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39.8. More CVS

Here's a slightly more complex example of how to use CVS. I'm working on this book, via CVS, with my two main coauthors (who are on the east and west coasts of the United States). The repository, which has almost 1,000 files, is on a computer in the O'Reilly office in Massachusetts.

  1. From the command line or in a shell setup file (Section 3.3), I need to set an environment variable (Section 35.3) named CVSROOT that tells CVS where the repository is and what my username is on that machine. In the C shell, for instance, I'd execute a command that sets my username to jpeek, the server hostname to bserver.east.oreilly.com, and the repository to /books/cvs. I'm also using ssh for secure access to the server, so I need to set the CVS_RSH environment variable and tell CVS to use the "ext" connection method:

    setenv CVSROOT :ext:jpeek@bserver.east.oreilly.com:/books/cvs
    setenv CVS_RSH ssh
  2. I have a directory where I keep my local copies of the book files. To start, I check out my copy of the ulpt3 repository from the server:

    !$ Section 30.3

    % cd books
    % cvs checkout ulpt3
    cvs checkout: updating ulpt3
    U ulpt3/0001.sgm
    U ulpt3/0007.sgm
    U ulpt3/0023.sgm
    % cd !$
    cd ulpt3
  3. Now my ulpt3 subdirectory has the same files that the repository does. I can edit any of them, just as I'd edit files that aren't in CVS -- but my changes don't make it back to the repository until I use the CVS command to do that.

    Let's say I edit the file 0123.sgm. I'd like to write it back to the repository, where the other authors can grab it in case they're printing that part of the book. First I should update my workspace. This brings in any changes by other authors. If another author has updated 0123.sgm and put it in the archive before I do, CVS will merge the two files and expect me to resolve the differences:

    % vi 0123.sgm
       ...edit the file...
    % cvs update
    cvs update: updating .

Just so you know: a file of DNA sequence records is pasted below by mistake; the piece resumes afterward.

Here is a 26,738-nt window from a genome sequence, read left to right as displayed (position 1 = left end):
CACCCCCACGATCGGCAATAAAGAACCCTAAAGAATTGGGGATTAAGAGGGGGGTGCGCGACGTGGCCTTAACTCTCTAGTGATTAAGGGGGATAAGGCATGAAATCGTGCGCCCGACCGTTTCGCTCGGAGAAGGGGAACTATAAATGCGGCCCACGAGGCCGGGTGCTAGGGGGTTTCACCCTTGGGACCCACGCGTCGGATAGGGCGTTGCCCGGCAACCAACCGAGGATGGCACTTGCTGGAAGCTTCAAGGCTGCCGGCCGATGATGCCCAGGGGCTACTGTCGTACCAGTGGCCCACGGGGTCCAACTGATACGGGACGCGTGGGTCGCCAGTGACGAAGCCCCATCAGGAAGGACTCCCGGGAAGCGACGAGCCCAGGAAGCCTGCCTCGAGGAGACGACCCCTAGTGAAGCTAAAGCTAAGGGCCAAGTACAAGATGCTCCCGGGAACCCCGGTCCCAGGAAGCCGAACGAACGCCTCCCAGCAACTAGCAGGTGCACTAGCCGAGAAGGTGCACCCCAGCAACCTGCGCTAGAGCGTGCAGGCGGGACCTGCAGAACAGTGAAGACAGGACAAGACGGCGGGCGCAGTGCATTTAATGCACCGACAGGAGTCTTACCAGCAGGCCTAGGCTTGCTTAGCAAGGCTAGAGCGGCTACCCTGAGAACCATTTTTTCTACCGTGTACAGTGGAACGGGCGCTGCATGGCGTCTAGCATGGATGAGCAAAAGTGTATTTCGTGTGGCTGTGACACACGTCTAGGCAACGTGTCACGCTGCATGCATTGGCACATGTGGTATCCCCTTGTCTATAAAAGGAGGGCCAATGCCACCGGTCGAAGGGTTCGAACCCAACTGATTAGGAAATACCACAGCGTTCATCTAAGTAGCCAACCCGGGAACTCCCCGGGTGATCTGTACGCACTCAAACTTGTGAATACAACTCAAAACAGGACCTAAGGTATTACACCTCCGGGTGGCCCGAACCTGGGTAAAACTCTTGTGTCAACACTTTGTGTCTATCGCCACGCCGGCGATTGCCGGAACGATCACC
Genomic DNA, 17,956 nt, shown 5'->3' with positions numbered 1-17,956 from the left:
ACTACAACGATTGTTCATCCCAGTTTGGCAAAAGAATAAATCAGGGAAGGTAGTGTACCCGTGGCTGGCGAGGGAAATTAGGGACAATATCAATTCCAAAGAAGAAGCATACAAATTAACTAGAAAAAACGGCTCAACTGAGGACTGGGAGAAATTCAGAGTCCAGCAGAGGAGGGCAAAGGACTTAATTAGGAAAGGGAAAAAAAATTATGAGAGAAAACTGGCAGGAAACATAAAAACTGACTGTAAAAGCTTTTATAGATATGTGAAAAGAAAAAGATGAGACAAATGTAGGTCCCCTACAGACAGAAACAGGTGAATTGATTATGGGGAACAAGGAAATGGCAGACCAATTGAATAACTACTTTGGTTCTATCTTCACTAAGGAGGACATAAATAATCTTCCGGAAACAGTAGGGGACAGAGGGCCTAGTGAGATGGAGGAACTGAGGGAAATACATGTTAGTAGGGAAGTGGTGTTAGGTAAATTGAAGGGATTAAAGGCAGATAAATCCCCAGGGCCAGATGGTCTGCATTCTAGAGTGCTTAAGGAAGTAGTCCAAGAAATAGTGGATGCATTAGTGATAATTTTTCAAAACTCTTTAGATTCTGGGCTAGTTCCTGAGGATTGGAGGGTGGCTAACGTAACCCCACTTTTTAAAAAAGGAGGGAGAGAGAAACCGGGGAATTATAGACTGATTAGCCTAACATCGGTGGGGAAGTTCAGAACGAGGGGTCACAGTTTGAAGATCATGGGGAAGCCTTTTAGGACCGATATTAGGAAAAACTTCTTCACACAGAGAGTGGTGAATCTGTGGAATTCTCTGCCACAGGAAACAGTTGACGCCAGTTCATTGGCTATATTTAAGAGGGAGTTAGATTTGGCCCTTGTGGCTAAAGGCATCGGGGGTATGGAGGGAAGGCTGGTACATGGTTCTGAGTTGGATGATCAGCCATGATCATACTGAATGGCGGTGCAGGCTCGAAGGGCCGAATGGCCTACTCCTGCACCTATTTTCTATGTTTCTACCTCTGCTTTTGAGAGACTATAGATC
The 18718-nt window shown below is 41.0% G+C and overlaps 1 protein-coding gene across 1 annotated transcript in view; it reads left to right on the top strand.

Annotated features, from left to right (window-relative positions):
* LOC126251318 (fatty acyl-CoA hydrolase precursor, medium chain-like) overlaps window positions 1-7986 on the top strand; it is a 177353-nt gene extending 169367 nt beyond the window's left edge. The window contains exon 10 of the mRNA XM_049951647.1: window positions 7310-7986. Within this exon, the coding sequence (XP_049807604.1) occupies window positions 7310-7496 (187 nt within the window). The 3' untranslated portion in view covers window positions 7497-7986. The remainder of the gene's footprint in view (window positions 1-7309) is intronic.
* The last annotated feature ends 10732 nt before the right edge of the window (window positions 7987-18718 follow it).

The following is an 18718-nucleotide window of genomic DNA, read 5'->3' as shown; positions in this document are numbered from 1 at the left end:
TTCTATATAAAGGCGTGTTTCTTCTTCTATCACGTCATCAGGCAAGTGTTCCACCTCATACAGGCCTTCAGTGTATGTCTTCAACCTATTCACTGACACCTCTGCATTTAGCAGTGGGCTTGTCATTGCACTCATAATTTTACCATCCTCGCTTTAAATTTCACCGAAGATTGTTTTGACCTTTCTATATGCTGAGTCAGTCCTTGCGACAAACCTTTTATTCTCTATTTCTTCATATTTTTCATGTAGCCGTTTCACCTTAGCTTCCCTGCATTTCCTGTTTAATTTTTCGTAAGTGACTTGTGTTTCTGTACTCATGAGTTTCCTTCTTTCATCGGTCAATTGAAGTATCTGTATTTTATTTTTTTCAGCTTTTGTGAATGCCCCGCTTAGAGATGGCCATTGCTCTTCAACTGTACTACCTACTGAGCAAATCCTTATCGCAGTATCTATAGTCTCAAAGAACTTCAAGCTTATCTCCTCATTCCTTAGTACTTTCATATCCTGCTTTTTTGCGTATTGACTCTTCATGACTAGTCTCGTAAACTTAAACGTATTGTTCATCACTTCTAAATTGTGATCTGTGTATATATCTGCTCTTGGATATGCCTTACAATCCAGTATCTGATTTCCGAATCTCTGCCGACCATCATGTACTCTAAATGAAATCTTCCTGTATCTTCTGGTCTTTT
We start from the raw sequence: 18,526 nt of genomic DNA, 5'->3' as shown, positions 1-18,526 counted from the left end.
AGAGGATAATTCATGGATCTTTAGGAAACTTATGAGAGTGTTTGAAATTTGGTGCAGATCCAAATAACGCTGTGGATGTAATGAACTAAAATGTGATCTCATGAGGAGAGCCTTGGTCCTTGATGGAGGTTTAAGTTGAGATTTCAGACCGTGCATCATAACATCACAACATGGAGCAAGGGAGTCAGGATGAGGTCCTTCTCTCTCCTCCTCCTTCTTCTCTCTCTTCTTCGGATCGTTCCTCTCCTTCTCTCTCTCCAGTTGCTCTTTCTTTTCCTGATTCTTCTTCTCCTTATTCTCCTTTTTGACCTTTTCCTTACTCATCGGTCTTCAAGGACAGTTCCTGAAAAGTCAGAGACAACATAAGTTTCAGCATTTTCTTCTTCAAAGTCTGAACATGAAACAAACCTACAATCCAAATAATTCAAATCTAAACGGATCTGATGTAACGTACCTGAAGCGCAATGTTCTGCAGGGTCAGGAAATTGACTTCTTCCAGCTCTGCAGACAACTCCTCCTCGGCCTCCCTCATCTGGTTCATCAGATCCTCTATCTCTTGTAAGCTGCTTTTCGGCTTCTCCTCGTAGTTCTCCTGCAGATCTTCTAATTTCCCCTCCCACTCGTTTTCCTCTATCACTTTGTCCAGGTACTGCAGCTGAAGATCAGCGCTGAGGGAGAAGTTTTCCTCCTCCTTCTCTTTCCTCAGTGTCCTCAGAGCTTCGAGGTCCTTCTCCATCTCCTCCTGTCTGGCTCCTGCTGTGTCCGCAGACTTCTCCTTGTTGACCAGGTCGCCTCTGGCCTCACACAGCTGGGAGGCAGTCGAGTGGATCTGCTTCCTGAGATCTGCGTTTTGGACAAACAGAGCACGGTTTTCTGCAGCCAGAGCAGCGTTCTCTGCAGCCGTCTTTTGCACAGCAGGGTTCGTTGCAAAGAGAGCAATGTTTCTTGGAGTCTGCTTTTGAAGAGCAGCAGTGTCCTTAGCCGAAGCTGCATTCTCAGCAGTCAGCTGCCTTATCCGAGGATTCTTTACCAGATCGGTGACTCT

U ulpt/0075.sgm
    RCS file: /books/cvs/ulpt3/0123.sgm,v
    retrieving revision 3.6
    retrieving revision 3.7
    Merging differences between 3.6 and 3.7 into 0123.sgm
    rcsmerge: warning: conflicts during merge
    cvs update: conflicts found in 0123.sgm
    C 0123.sgm

    The U line shows that another author changed file 0075.sgm; CVS is updating my copy of it. As it happens, another author edited 0123.sgm while I did -- and committed his changes to the repository before I got there. CVS sees that the copy in the repository is newer than the one I fetched a while ago, so it merges the two versions. If the changes had been to different parts of the file, CVS wouldn't have complained, just warned me that 0123.sgm had been merged. As luck would have it (something to do with this being an example, I think ;-)) both changes were in the same place and CVS warned me that the merge failed; there was a conflict.

  4. This step only applies if there was a conflict during the update. Edit the file and search for a string of less-than signs (<<<<). You'll see something like this:

      <indexterm><primary>serial line modes</primary></indexterm>
    <<<<<<< 0123.sgm
      But there is some overlap. For example, a terminal can be unusable
      because a program has left either the serial line modes or the
      terminal itself in an unexpected state. For this reason,
      <link linkend="UPT-ART-0079">terminal initialization</link>,
      as performed by the <command>tset</command> and
      But there is some overlap. For example, a terminal can be unusable
      because a program has left the terminal in an "wedged"
      or unexpected state. The serial modes may be wrong too. This is why
      <link linkend="UPT-ART-0079">terminal initialization</link>,
      as performed by the <command>tset</command> and
    >>>>>>> 3.7
      <command>tput</command> programs,
      initializes both the terminal and the serial line interface.

    The text from your working file is at the top, after the <<<< characters. The conflicting text is after the ==== characters. You decide that your text is better written, so you simply delete the markers and the second chunk of text. [In a slightly less contrived example, there would probably be a process for this. You might use cvs log to look at the log message on the conflicting change, talk to the author of the conflicting change or both. Sometimes you might have to look at cvs log to figure out who checked in the conflicting change, because there may have been several changes. -- DJPH]

  5. Things look good. Now tell CVS to put all your changes from your local workspace into the repository by committing. You should give a message that describes the changes you made. You can give the message either as an argument to the -m option or by typing it into your text editor, like this:

    % cvs commit
    cvs commit: Examining .
      ...your text editor runs...
    Checking in 0123.sgm;
    /books/cvs/ulpt3/0123.sgm,v <-- 0123.sgm
    new revision: 3.8; previous revision: 3.7

--JP and DJPH

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